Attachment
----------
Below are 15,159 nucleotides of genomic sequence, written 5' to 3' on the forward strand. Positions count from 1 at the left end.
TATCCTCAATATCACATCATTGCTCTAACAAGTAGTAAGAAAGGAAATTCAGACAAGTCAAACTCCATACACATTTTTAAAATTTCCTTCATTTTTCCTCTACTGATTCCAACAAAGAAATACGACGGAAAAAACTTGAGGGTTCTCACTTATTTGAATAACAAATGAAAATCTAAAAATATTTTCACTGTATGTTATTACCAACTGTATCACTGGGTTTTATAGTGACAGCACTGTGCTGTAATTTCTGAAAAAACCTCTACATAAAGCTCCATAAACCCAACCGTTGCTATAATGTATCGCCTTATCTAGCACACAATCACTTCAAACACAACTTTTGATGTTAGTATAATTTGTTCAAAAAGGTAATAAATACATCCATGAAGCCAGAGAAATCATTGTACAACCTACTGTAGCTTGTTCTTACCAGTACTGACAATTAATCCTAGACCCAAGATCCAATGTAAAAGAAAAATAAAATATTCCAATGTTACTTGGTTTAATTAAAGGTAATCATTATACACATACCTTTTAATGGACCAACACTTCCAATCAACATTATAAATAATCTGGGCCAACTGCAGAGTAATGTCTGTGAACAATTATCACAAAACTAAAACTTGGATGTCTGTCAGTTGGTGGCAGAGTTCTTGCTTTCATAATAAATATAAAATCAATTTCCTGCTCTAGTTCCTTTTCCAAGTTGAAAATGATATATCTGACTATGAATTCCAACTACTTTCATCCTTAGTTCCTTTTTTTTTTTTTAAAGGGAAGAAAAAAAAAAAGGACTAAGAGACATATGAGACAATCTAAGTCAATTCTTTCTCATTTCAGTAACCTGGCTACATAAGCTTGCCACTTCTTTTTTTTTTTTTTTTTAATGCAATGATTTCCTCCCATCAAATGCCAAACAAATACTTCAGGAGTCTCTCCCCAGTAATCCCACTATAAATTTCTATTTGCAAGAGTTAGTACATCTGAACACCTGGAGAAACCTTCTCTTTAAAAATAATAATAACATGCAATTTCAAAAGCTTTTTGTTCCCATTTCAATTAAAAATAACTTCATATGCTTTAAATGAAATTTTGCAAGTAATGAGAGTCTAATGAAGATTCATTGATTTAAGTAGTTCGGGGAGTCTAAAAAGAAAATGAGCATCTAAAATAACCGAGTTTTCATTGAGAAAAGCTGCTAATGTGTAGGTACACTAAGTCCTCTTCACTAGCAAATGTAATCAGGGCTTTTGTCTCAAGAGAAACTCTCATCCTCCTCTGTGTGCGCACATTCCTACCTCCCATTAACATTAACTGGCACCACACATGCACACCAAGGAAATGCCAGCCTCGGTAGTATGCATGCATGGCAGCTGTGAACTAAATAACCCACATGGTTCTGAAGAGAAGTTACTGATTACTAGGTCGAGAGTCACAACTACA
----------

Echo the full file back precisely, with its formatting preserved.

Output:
Below are 15,159 nucleotides of genomic sequence, written 5' to 3' on the forward strand. Positions count from 1 at the left end.
TATCCTCAATATCACATCATTGCTCTAACAAGTAGTAAGAAAGGAAATTCAGACAAGTCAAACTCCATACACATTTTTAAAATTTCCTTCATTTTTCCTCTACTGATTCCAACAAAGAAATACGACGGAAAAAACTTGAGGGTTCTCACTTATTTGAATAACAAATGAAAATCTAAAAATATTTTCACTGTATGTTATTACCAACTGTATCACTGGGTTTTATAGTGACAGCACTGTGCTGTAATTTCTGAAAAAACCTCTACATAAAGCTCCATAAACCCAACCGTTGCTATAATGTATCGCCTTATCTAGCACACAATCACTTCAAACACAACTTTTGATGTTAGTATAATTTGTTCAAAAAGGTAATAAATACATCCATGAAGCCAGAGAAATCATTGTACAACCTACTGTAGCTTGTTCTTACCAGTACTGACAATTAATCCTAGACCCAAGATCCAATGTAAAAGAAAAATAAAATATTCCAATGTTACTTGGTTTAATTAAAGGTAATCATTATACACATACCTTTTAATGGACCAACACTTCCAATCAACATTATAAATAATCTGGGCCAACTGCAGAGTAATGTCTGTGAACAATTATCACAAAACTAAAACTTGGATGTCTGTCAGTTGGTGGCAGAGTTCTTGCTTTCATAATAAATATAAAATCAATTTCCTGCTCTAGTTCCTTTTCCAAGTTGAAAATGATATATCTGACTATGAATTCCAACTACTTTCATCCTTAGTTCCTTTTTTTTTTTTTAAAGGGAAGAAAAAAAAAAAGGACTAAGAGACATATGAGACAATCTAAGTCAATTCTTTCTCATTTCAGTAACCTGGCTACATAAGCTTGCCACTTCTTTTTTTTTTTTTTTTTAATGCAATGATTTCCTCCCATCAAATGCCAAACAAATACTTCAGGAGTCTCTCCCCAGTAATCCCACTATAAATTTCTATTTGCAAGAGTTAGTACATCTGAACACCTGGAGAAACCTTCTCTTTAAAAATAATAATAACATGCAATTTCAAAAGCTTTTTGTTCCCATTTCAATTAAAAATAACTTCATATGCTTTAAATGAAATTTTGCAAGTAATGAGAGTCTAATGAAGATTCATTGATTTAAGTAGTTCGGGGAGTCTAAAAAGAAAATGAGCATCTAAAATAACCGAGTTTTCATTGAGAAAAGCTGCTAATGTGTAGGTACACTAAGTCCTCTTCACTAGCAAATGTAATCAGGGCTTTTGTCTCAAGAGAAACTCTCATCCTCCTCTGTGTGCGCACATTCCTACCTCCCATTAACATTAACTGGCACCACACATGCACACCAAGGAAATGCCAGCCTCGGTAGTATGCATGCATGGCAGCTGTGAACTAAATAACCCACATGGTTCTGAAGAGAAGTTACTGATTACTAGGTCGAGAGTCACAACTACA